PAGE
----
Secondly, the sauce. Sate Padang Ajo Ramon comes from the coastal town of Pariaman and the sauce style from there is usually a tad spicier with less use of turmeric, making the sauce darker and somewhat fiery. The other style came from Padang Panjang area with more use on the turmeric, thus making it yellower. The sauce itself has a thick texture and is made from rice flour, offal broth, and local spices such as galangal, ginger, garlic, cumin, and curry powder.

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We’re all lucky that nowadays we can find Sate Padang Ajo Ramon in many places in Jakarta – from the original location at Pasar Santa to Jalan Cikajang, Jalan Gunung Sahari, Kelapa Gading, or even in the comfort of air-conditioned mall like Pasaraya Grande Blok M. The stalls usually open up from 3pm, patrons quickly come in to order the delicacy which is considered highly suitable for an early dinner and as a source of energy to fight the traffic back home after the office hours.

The Foodie Magazine - Sate Padang Ajo Ramon 4 The Foodie Magazine - Sate Padang Ajo Ramon 3

The second generation family members now takes care of the business after Ajo (abang/older brother) Ramon started it since the 1980s and has grown up really fast for the past few years. The flavor suits many Jakartans although some say that if it’s the real stuff you’re looking for then one should head to Pariaman instead. Yes, that becomes our homework together foodies!

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SATE PADANG AJO RAMON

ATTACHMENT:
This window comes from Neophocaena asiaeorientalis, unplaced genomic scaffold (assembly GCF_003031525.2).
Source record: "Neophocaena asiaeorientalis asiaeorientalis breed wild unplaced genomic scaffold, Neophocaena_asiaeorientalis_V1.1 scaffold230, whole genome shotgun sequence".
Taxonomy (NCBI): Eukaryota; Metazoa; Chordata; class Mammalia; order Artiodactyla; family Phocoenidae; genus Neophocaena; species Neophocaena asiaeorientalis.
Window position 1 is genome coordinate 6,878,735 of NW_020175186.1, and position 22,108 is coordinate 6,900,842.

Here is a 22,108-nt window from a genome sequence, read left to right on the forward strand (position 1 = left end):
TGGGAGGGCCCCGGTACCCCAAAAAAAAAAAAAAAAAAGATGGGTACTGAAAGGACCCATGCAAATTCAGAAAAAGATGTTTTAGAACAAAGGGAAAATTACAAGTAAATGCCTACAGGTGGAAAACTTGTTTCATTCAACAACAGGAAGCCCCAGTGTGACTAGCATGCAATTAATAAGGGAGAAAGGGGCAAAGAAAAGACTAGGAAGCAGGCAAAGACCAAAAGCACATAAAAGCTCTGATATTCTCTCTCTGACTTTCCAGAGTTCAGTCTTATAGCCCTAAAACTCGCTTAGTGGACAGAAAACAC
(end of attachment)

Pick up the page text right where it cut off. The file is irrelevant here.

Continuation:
Halal-friendly
Unsuitable for vegetarians

Address: Jalan Cipaku I – Pasar Santa and several other outlets around Jakarta
Tel: +62.813.1433.4666

Opening hours: Everyday, 3 pm – finish

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Featured in THE FOODIE MAGAZINE February 2014 edition

Download it for free here via SCOOP!

Photos by: Dennie Benedict

Confessions of a Foodie: Ade Putri Paramadita – Miss Hot Rod Queen (The Foodie Magazine, Feb 2014)

A multitalented girl with an extreme infatuation towards food? Let us meet Ade Putri Paramadita, or known in the digital world as @missHOTRODqueen!

The Foodie Magazine - Miss Hot Rod Queen

Initially, I got to know Ade Putri Paramadita from her reputation as a radio presenter, having her own show about food. It’s a whole different perspective aside from TV, online, or print media because you basically can’t see the food. Her job to visualize it to her listeners made her a great storyteller. It’s hard to avoid hearing my stomach growl after listening Ade talk about food.

When I met her in person, Ade apparently is this cool, slim girl with tattoos and piercings that made me swear that she looks more like a rockstar than a foodie! Well, in her spare time, she’s actually a road manager for a well-known indie rock band in Indonesia. But behind all these, she gets excited when it comes to food.